Leveraging technology as compliance’s guiding light

Global Issues By Emily Larson Jun 8, 2018

By Cherie Axelrod, Deputy Chief Compliance Officer

Following the 2008 financial crisis, regulators began a new approach in their role as regulatory agencies and the importance of financial institutions implementing a culture of compliance through all levels of its organizations. To better understand and mitigate risks, organizations set off a compliance hiring boom, and regulators began sharing frameworks and models that covered compliance maturity models for organizations to follow.

Initially, many financial institutions adopted a “brute force” approach to compliance risks, but in our increasingly tech-focused world, companies are always looking for ways to be more efficient across all our organization’s business units, and technology has proven a strong ally. Intelligently deployed technology has a critical role to play in compliance. It can help ensure we’re being smarter, faster, and more effective with each transaction. Plus, technology also helps us prevent our systems from being used for illicit purposes, helping us prevent fraud and identify money laundering, protect our customers, and reducing our risk overall.

With a footprint across 200 countries and territories, Western Union operates in a complex regulatory environment. We process 32 transactions per second, making Western Union dependent upon technology and data to make real-time decisions about risk and allowing Western Union to execute its compliance program. Not leveraging data for business or compliance purposes is analogous to a ship navigating at night in unknown environments. It ultimately exposes the ship and crew to unknown risks, and every captain would want to be able to navigate the channel and avoid the shoals.

At Western Union, we use a risk-based compliance program, which means that compliance decisions are made based on the organization’s risk exposure. To be successful, we need to identify and understand risk, so we use data as the headlights that lead us to make sound business decisions and ultimately create a successful compliance program that is commensurate to risks. In essence, data serves as the headlights in a dark night that helps us chart a path forward.

To help us identify those risks, Western Union has made significant investments in and enhancements to our compliance operations in the past six years, especially in technology. We know how useful technology and data can be to help us keep illicit funds out of our system, so our customers can trust our commitment to offering a service that complies with local laws and regulations. We’ve increased spending on compliance by more than 200 percent, and we added employees with law enforcement, data analytics, intelligence, regulatory, and broad-based industry experience. Plus, we’ve developed custom tools to assist in data mining, like our Travel Analysis Tool which can pull and analyze large volumes of data. As an example, our Advanced Analytics team can pull inbound and outbound transactions between France and Turkey and identity patterns and outliers for us to further investigate.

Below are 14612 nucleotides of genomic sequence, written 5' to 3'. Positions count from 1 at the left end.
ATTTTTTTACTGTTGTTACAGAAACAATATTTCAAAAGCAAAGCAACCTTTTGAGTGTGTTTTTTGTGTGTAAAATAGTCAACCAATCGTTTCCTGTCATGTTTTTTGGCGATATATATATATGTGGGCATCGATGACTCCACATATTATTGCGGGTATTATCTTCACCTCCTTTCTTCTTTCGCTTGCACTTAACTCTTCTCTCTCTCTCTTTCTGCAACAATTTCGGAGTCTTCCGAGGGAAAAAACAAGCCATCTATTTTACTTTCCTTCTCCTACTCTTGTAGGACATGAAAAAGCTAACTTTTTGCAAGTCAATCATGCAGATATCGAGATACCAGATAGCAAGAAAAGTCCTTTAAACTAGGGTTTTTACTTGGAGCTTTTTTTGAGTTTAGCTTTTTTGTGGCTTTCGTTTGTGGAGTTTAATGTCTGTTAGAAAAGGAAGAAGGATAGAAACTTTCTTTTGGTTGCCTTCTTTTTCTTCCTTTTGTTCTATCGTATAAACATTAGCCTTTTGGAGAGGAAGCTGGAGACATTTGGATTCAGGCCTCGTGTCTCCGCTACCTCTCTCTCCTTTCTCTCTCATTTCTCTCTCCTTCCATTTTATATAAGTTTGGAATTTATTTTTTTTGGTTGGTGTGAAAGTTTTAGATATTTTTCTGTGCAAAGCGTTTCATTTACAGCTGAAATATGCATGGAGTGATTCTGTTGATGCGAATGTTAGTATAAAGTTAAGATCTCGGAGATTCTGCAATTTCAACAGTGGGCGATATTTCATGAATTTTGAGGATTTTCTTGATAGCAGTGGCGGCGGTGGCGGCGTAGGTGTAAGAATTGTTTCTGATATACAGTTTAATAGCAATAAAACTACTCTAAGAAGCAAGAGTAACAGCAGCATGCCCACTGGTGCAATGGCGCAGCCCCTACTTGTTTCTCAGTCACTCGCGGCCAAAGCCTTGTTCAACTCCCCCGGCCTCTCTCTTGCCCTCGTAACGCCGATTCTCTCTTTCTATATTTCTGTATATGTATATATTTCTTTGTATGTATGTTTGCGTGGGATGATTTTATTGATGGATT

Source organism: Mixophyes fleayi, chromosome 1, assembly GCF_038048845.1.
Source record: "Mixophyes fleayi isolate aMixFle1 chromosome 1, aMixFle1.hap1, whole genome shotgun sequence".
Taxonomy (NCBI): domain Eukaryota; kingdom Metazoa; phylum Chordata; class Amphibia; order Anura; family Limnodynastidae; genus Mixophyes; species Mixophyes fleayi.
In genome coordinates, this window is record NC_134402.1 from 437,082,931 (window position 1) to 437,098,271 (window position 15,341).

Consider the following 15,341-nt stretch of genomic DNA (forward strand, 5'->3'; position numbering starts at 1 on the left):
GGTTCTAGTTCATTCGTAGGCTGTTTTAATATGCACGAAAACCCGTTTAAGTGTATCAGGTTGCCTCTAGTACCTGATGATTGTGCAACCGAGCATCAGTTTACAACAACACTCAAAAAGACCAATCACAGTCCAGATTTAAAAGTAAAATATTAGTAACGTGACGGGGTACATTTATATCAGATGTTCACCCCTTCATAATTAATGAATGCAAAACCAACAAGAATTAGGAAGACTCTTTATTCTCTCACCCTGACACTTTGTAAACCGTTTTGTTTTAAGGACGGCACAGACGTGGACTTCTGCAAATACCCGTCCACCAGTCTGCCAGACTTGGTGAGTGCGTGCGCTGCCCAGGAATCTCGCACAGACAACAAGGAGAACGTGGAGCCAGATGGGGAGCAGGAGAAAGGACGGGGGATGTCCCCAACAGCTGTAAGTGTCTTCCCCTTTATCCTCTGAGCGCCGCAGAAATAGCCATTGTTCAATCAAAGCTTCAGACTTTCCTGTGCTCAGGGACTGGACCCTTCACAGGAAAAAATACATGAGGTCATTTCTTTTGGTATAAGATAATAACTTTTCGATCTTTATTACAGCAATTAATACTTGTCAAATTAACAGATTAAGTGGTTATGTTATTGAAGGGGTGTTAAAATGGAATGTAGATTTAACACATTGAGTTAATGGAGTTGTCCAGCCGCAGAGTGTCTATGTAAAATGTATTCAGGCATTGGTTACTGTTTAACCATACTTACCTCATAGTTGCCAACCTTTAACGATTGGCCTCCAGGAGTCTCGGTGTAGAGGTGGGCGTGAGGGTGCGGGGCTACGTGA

For Western Union, technology can also help to identify and combat money laundering, and it can help us detect and prevent fraud. Our team leverages big data, A.I., machine learning and robotics to study consumer behavior and patterns globally to detect transactional anomalies. We use big data to scan transactions against watch lists, and we use machine learning to help us analyze and continuously improve our own detection tools and systems.

This investment in technology has paid off. The incidence of consumer fraud reports associated with Western Union money transfers has been extremely low – less than one-tenth of 1 percent of all consumer-to-consumer money transfer transactions during the past 10 years. In addition, the dollar value of reported fraud in consumer-to-consumer transactions has dropped more than 60 percent over the last six years, compared with the total value of all such transactions.

Every company’s risk assessment is unique, and there’s certainly not a singular approach that will work best for every financial institutions. Companies must look within to find the tools and processes that will best serve as their true north star. However, there are fundamental frameworks and processes that are consistent, and technology, data and metrics can be strong allies in following those guidelines to mitigate risks and ensure compliance.

Speaker lineup from a panel discussion at the recent Compliance Week 2018 conference on creating a risk-based compliance program, of which Cherie was a participant